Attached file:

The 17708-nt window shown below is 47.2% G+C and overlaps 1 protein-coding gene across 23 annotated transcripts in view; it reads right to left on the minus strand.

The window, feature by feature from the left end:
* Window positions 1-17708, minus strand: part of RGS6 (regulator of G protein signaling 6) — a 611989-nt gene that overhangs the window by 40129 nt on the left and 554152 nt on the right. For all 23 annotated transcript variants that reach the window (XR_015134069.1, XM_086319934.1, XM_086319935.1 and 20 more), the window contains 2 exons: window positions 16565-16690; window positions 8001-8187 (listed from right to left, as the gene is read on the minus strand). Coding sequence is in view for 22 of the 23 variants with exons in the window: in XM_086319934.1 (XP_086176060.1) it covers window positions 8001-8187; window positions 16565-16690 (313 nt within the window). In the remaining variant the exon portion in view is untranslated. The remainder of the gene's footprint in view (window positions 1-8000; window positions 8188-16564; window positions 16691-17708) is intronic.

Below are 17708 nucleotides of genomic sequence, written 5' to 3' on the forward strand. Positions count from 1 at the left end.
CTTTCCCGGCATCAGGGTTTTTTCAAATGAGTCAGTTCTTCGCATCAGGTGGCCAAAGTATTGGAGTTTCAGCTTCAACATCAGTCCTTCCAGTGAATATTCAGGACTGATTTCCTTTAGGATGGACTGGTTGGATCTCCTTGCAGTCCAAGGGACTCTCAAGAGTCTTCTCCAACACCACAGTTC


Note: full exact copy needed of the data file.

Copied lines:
The 17708-nt window shown below is 47.2% G+C and overlaps 1 protein-coding gene across 23 annotated transcripts in view; it reads right to left on the minus strand.

The window, feature by feature from the left end:
* Window positions 1-17708, minus strand: part of RGS6 (regulator of G protein signaling 6) — a 611989-nt gene that overhangs the window by 40129 nt on the left and 554152 nt on the right. For all 23 annotated transcript variants that reach the window (XR_015134069.1, XM_086319934.1, XM_086319935.1 and 20 more), the window contains 2 exons: window positions 16565-16690; window positions 8001-8187 (listed from right to left, as the gene is read on the minus strand). Coding sequence is in view for 22 of the 23 variants with exons in the window: in XM_086319934.1 (XP_086176060.1) it covers window positions 8001-8187; window positions 16565-16690 (313 nt within the window). In the remaining variant the exon portion in view is untranslated. The remainder of the gene's footprint in view (window positions 1-8000; window positions 8188-16564; window positions 16691-17708) is intronic.

Below are 17708 nucleotides of genomic sequence, written 5' to 3' on the forward strand. Positions count from 1 at the left end.
CTTTCCCGGCATCAGGGTTTTTTCAAATGAGTCAGTTCTTCGCATCAGGTGGCCAAAGTATTGGAGTTTCAGCTTCAACATCAGTCCTTCCAGTGAATATTCAGGACTGATTTCCTTTAGGATGGACTGGTTGGATCTCCTTGCAGTCCAAGGGACTCTCAAGAGTCTTCTCCAACACCACAGTTC